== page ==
Humans began to use steam in industry from the beginning after the Industrial Revolution in the 18th century.
Steam was initially used as a source of excitation to stimulate pumps, locomotives, and..
Over time, the use of steam as a source of stimulus decreased and instead steam was widely used as a heat source.
As you know, a characteristic of steam is that when its heat is used, it condenses and changes to condensate or “liquid vapor”.
The condensate is first removed by periodically opening a valve to remove the condensate or by a valve that opens slowly and full-time to drain the condensate, while steam leakage occurs at the same time.
History of Steam Traps
Removing condensate by a manual operator is not only not very troublesome but also causes steam leakage.
As the number of steam-powered applications grew, so did the use of a valve that automatically removes condensate, and this was the beginning of the steam trap.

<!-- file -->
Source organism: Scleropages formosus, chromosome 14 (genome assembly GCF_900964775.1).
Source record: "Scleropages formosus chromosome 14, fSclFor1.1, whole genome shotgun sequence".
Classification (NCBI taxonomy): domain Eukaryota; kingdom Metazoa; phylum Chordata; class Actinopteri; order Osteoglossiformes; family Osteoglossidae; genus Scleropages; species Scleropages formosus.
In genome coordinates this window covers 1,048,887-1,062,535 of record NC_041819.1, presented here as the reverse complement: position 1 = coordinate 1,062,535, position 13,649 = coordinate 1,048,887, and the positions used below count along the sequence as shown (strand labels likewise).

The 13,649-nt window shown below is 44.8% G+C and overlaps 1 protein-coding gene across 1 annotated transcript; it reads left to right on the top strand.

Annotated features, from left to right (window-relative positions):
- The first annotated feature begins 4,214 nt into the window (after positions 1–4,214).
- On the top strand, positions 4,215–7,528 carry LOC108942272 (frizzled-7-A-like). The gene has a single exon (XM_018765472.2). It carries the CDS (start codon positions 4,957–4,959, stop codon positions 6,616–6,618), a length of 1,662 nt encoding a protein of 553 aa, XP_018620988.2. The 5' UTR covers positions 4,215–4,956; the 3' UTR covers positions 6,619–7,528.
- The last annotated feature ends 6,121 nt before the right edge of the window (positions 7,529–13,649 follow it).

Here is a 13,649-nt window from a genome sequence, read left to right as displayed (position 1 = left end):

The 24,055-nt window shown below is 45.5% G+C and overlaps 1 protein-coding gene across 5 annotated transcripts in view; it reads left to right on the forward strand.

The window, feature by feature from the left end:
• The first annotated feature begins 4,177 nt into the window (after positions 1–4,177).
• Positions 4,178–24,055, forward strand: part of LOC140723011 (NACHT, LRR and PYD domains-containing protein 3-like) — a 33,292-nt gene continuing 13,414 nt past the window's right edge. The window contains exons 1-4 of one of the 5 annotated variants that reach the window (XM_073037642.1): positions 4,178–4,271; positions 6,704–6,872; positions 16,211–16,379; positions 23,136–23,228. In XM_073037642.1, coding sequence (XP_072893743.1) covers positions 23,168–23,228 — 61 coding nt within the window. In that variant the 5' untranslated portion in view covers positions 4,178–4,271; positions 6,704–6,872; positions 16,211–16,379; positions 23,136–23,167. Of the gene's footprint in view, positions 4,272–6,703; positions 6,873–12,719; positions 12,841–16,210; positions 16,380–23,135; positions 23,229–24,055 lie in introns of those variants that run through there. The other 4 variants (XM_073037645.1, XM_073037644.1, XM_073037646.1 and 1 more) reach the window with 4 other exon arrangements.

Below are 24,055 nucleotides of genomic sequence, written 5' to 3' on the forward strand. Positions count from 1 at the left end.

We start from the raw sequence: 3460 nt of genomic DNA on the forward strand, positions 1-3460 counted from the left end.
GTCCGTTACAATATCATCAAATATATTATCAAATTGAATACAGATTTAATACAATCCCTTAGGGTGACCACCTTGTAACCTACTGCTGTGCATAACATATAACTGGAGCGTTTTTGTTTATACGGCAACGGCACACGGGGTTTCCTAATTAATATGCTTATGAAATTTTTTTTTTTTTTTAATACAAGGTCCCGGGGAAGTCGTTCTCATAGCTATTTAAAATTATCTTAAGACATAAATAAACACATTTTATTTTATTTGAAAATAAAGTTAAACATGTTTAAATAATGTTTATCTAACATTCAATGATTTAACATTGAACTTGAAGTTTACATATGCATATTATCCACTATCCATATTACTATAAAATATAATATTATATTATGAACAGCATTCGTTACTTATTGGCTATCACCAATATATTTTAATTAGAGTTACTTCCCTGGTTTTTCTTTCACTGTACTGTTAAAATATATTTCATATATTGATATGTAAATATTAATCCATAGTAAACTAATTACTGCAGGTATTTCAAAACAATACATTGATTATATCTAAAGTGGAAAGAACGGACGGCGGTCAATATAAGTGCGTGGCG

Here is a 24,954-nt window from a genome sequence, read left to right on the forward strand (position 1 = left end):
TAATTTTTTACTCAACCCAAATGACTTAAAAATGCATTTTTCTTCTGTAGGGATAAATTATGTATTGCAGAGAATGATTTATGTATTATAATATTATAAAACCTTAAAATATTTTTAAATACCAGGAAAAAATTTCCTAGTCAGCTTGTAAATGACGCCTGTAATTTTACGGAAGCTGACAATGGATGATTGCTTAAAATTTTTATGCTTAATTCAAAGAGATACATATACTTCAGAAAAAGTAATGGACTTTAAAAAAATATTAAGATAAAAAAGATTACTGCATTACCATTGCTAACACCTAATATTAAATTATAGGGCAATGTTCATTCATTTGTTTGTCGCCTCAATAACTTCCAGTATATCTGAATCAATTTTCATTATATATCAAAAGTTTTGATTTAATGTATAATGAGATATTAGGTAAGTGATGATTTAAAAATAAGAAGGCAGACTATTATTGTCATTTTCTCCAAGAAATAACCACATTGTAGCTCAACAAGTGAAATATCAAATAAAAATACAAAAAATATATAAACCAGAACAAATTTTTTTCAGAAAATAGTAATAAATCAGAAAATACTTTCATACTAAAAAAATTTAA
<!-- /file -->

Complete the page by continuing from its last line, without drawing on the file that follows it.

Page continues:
The first steam trap was a bucket or deli that was developed in the first half of the 1800s.
The type of steam trap developed in the early years was a widespread type of metal in the 1860s.
Then, a little later, in 1930, a stimulus type developed, and finally in 1940, a type of disc that we are all familiar with.
The last Free Float® trap technology was first used in 1966.
Below is a cross-sectional view and a summary of each type of steam trap. Cross-section displays show current versions of each type of trap.
Required features of steam traps
As we have seen, different types of steam traps have spread over the years.
Each of these types that we have mentioned in this article is in use today.
It is now essential that a steam trap, as an automatic valve type, has the following three characteristics: